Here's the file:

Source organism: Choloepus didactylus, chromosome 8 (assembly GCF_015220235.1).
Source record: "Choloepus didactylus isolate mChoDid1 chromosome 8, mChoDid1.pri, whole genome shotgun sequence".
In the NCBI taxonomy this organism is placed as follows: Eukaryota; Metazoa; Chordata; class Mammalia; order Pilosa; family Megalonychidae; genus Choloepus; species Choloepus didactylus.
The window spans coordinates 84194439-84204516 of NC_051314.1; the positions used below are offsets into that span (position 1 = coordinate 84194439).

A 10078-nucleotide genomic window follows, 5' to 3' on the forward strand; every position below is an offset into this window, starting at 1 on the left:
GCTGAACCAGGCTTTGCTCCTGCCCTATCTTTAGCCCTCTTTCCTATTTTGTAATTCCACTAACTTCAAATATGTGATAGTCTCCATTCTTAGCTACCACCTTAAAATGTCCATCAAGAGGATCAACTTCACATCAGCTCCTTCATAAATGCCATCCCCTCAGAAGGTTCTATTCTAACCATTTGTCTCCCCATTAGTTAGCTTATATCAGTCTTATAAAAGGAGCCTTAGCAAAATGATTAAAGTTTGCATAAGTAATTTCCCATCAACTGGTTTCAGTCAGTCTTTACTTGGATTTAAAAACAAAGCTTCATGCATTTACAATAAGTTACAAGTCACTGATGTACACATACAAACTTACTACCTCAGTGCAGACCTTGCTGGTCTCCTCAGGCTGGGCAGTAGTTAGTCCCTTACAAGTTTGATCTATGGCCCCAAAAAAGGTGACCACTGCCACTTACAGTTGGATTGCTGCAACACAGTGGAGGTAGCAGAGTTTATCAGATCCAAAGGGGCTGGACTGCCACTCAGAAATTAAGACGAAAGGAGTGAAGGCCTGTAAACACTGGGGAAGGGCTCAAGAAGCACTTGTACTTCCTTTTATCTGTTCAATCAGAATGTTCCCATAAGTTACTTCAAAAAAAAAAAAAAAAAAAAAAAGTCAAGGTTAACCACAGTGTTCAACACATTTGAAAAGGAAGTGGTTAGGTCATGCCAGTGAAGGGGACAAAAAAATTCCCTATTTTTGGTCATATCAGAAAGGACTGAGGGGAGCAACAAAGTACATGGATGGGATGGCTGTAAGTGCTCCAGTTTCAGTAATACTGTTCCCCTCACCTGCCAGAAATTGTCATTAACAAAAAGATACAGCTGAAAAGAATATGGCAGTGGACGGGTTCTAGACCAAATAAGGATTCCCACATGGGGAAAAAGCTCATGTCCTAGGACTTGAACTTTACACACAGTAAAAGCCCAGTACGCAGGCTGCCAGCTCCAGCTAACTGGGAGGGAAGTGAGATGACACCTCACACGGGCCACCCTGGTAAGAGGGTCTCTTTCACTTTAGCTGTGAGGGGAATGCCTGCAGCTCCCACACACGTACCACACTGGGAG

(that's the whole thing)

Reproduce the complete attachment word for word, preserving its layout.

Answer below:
Source organism: Choloepus didactylus, chromosome 8 (assembly GCF_015220235.1).
Source record: "Choloepus didactylus isolate mChoDid1 chromosome 8, mChoDid1.pri, whole genome shotgun sequence".
In the NCBI taxonomy this organism is placed as follows: Eukaryota; Metazoa; Chordata; class Mammalia; order Pilosa; family Megalonychidae; genus Choloepus; species Choloepus didactylus.
The window spans coordinates 84194439-84204516 of NC_051314.1; the positions used below are offsets into that span (position 1 = coordinate 84194439).

A 10078-nucleotide genomic window follows, 5' to 3' on the forward strand; every position below is an offset into this window, starting at 1 on the left:
GCTGAACCAGGCTTTGCTCCTGCCCTATCTTTAGCCCTCTTTCCTATTTTGTAATTCCACTAACTTCAAATATGTGATAGTCTCCATTCTTAGCTACCACCTTAAAATGTCCATCAAGAGGATCAACTTCACATCAGCTCCTTCATAAATGCCATCCCCTCAGAAGGTTCTATTCTAACCATTTGTCTCCCCATTAGTTAGCTTATATCAGTCTTATAAAAGGAGCCTTAGCAAAATGATTAAAGTTTGCATAAGTAATTTCCCATCAACTGGTTTCAGTCAGTCTTTACTTGGATTTAAAAACAAAGCTTCATGCATTTACAATAAGTTACAAGTCACTGATGTACACATACAAACTTACTACCTCAGTGCAGACCTTGCTGGTCTCCTCAGGCTGGGCAGTAGTTAGTCCCTTACAAGTTTGATCTATGGCCCCAAAAAAGGTGACCACTGCCACTTACAGTTGGATTGCTGCAACACAGTGGAGGTAGCAGAGTTTATCAGATCCAAAGGGGCTGGACTGCCACTCAGAAATTAAGACGAAAGGAGTGAAGGCCTGTAAACACTGGGGAAGGGCTCAAGAAGCACTTGTACTTCCTTTTATCTGTTCAATCAGAATGTTCCCATAAGTTACTTCAAAAAAAAAAAAAAAAAAAAAAAGTCAAGGTTAACCACAGTGTTCAACACATTTGAAAAGGAAGTGGTTAGGTCATGCCAGTGAAGGGGACAAAAAAATTCCCTATTTTTGGTCATATCAGAAAGGACTGAGGGGAGCAACAAAGTACATGGATGGGATGGCTGTAAGTGCTCCAGTTTCAGTAATACTGTTCCCCTCACCTGCCAGAAATTGTCATTAACAAAAAGATACAGCTGAAAAGAATATGGCAGTGGACGGGTTCTAGACCAAATAAGGATTCCCACATGGGGAAAAAGCTCATGTCCTAGGACTTGAACTTTACACACAGTAAAAGCCCAGTACGCAGGCTGCCAGCTCCAGCTAACTGGGAGGGAAGTGAGATGACACCTCACACGGGCCACCCTGGTAAGAGGGTCTCTTTCACTTTAGCTGTGAGGGGAATGCCTGCAGCTCCCACACACGTACCACACTGGGAG